After allowing her chancellor to rewrite the government’s energy price plan, Liz Truss has just removed one of her biggest remaining arguments for staying in power.
Yes, reversing the Kwarteng income tax cut, abolishing the dividend tax changes and the VAT-free shopping scheme are very politically painful.
But abandoning the existing energy price cap scheme from April is on a different level of significance and leaves this government holed below the waterline.
Now people’s energy bills will be going up from April, just as millions face bigger mortgage payments too, but this is only one of several problems this decision causes.
Boris Johnson always attempted to make the argument that he got big calls right. This is now all but impossible for Liz Truss.
The prime minister has clung on relentlessly to the wisdom of her energy price plan: praising it again on Friday in the awkward mini-press conference, over the weekend in an article in The Sun, and allowing government ministers – like Treasury minister Andrew Griffith on Sky 24 hours ago – to point to it as the one government success.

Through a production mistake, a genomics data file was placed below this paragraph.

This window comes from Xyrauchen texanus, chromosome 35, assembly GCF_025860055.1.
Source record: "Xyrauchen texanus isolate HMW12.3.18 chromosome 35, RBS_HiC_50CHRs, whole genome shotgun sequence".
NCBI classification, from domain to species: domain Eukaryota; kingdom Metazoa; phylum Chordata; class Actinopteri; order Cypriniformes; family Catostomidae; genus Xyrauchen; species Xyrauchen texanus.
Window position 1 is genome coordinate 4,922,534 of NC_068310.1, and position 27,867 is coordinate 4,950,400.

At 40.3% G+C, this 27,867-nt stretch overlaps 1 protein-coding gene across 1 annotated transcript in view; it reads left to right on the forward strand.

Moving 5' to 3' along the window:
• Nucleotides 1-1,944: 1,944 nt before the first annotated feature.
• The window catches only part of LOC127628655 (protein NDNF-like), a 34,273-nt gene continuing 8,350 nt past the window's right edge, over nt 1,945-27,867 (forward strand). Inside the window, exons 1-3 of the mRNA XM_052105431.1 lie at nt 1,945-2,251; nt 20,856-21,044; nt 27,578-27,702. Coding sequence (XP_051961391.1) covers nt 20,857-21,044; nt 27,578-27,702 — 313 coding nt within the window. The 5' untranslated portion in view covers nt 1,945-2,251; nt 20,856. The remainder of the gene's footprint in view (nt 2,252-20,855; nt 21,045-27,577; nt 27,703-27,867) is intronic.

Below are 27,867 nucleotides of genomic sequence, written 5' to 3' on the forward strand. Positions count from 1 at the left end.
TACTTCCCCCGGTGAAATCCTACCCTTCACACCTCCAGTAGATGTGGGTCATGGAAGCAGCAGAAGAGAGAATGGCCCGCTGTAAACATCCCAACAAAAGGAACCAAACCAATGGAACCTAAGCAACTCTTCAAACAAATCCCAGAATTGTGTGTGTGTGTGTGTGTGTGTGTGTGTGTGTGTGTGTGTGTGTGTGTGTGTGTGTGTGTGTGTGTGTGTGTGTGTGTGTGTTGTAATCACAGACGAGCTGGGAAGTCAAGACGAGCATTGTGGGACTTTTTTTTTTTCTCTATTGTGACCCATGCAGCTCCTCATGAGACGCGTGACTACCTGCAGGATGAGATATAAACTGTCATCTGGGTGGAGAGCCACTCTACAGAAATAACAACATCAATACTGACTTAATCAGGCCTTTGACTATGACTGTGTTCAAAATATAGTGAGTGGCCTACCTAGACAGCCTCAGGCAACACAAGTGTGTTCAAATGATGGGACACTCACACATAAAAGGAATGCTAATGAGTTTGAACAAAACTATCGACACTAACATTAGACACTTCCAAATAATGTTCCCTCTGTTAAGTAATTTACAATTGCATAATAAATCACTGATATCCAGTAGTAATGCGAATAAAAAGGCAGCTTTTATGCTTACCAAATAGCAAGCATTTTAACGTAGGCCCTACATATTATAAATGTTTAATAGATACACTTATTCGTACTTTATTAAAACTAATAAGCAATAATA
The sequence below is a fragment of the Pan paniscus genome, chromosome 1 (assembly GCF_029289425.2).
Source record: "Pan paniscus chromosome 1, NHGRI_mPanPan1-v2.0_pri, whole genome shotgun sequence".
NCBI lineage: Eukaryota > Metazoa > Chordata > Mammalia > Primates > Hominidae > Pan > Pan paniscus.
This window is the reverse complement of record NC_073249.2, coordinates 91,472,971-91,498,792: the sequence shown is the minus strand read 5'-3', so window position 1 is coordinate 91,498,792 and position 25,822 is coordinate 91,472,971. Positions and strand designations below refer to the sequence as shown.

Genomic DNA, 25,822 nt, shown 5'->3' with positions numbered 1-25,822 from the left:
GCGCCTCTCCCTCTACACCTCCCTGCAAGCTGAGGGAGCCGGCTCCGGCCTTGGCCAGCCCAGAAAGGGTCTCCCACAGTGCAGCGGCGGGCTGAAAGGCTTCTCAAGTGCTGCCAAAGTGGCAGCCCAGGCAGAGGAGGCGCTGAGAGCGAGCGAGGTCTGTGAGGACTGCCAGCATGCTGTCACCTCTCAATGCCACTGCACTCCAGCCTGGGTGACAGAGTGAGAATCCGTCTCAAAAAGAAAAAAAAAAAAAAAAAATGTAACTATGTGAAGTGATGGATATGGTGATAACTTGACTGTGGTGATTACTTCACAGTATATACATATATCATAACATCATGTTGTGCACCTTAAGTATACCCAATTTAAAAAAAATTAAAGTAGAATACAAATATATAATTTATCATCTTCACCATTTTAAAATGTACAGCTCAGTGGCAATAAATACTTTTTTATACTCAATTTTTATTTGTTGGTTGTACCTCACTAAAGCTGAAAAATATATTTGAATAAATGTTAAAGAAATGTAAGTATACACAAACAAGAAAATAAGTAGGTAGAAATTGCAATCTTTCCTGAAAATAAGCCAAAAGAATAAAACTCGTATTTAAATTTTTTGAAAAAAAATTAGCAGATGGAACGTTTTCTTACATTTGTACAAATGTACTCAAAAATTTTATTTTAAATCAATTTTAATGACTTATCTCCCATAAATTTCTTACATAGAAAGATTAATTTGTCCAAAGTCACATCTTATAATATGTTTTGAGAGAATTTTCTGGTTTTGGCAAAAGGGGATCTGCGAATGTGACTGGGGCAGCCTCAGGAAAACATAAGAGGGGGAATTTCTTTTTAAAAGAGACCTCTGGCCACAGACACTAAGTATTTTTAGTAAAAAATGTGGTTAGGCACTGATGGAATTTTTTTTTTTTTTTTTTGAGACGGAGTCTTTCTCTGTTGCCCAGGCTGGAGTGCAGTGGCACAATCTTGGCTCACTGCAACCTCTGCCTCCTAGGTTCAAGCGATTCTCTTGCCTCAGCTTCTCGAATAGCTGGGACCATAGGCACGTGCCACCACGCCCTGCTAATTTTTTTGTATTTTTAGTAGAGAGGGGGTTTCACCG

It wasn’t even part of the mini-budget – announced 48 hours after she entered office – and over a fortnight before Kwasi Kwarteng’s calamitous statement.
Yet politically the Truss team allowed it to morph into the mini-budget’s biggest triumph, even as other parts were thrown in the dumpster.
Truss’s MPs like Robert Halfon could see the folly, but she could not until the very last moment. She clung on to it when everyone else could see the warning lights.
It is hard to overstate what a big deal this is because of the wider signal it sends.
This will be seen as the day when bailout Britain ended. Starting in the pandemic, getting a nation used to bailouts with the furlough scheme and business support schemes, there has been an assumption government will step in when external shocks take place.
This is no more.
Liz Truss had exposed the public finances to near unlimited liability for two years, because she cannot have known the cost of gas rises resulting from Putin’s war.
One of the most dangerous fiscal policies of modern times has been consigned to the bin.
It is for her MPs now to judge whether she still has enough credibility to remain in office after this particular U-turn.